Multicasting takes the strengths of both of these approaches and avoids their weaknesses. Multicasting sends a single copy of the data to those clients who request it. Multiple copies of data are not sent across the network, nor is data sent to clients who do not want it. Multicasting allows the deployment of multimedia applications on the network while minimizing their demand for bandwidth. The following graph compares the network load per client when unicasting an 8 Kbps PCM audio stream and multicasting the stream and shows how a multicast saves bandwidth.

Network Load per Client

The MBone, LAN, and WAN

Today, the most widely known and used multicast enabled network is the Internet Multicast Backbone, the MBone. The MBone is a virtual network consisting of those portions of the Internet, sometimes called multicast islands, in which multicasting has been enabled. Multicasts that must travel across areas of the Internet that are not yet multicast enabled are sent as unicasts until they reach the next multicast enabled island. This process is referred to as tunneling.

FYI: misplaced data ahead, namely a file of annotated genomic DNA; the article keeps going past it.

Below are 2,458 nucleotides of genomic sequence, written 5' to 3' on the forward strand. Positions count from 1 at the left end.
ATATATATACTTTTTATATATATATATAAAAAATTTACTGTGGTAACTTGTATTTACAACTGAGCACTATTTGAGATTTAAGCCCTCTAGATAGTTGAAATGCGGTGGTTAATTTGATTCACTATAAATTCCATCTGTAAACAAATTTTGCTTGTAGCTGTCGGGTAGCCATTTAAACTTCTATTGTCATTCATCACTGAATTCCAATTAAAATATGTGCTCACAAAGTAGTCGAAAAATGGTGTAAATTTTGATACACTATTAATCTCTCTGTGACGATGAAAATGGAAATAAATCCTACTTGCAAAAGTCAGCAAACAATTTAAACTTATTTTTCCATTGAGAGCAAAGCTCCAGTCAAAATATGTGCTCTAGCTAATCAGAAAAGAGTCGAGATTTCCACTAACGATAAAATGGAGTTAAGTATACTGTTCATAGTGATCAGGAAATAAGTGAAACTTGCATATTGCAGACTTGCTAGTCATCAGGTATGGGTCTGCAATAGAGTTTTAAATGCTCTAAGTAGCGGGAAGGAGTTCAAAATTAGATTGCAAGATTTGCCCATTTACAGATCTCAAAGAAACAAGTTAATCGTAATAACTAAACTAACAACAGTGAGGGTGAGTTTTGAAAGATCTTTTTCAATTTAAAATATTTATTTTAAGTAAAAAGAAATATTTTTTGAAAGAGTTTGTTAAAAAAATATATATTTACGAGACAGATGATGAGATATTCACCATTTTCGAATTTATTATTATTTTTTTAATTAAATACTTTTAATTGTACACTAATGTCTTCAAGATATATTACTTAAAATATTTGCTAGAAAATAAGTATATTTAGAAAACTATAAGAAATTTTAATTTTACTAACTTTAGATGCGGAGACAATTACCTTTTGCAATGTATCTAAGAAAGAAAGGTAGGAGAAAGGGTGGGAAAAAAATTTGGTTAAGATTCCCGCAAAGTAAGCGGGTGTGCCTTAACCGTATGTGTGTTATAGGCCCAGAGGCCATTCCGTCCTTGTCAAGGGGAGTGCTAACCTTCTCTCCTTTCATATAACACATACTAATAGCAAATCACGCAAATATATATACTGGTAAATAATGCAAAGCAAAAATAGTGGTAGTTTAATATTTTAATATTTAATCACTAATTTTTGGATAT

Multicast Islands and Tunnels

The MBone has been in place since 1992 and has grown to more than 2000 subnets. It has been used to multicast live audio and video showing Internet Engineering Task Force conferences, NASA astronauts working in space, and the Rolling Stones in concert. The MBone has successfully demonstrated the practicality and utility of using multicasting to send multimedia across the network.

The hardware for multicasting, chiefly multicast enabled routers and their software, has reached a point where corporations can take advantage of multicasting on their own LANs and WANs. The technology is of benefit in any scenario where several (or hundreds or thousands) of individuals need the same information. Because such information can be multicast live, multicasting is the ideal method to communicate up-to-date information to a wide audience. For example, sales trends for the week could be presented to all regional sales managers via multicast. Events such as a product introduction or important press conference could also be multicast. Multicasts can also support bi-directional communication allowing, for example, individuals in widely dispersed locations to set up a live conference that includes audio, video, and a white board.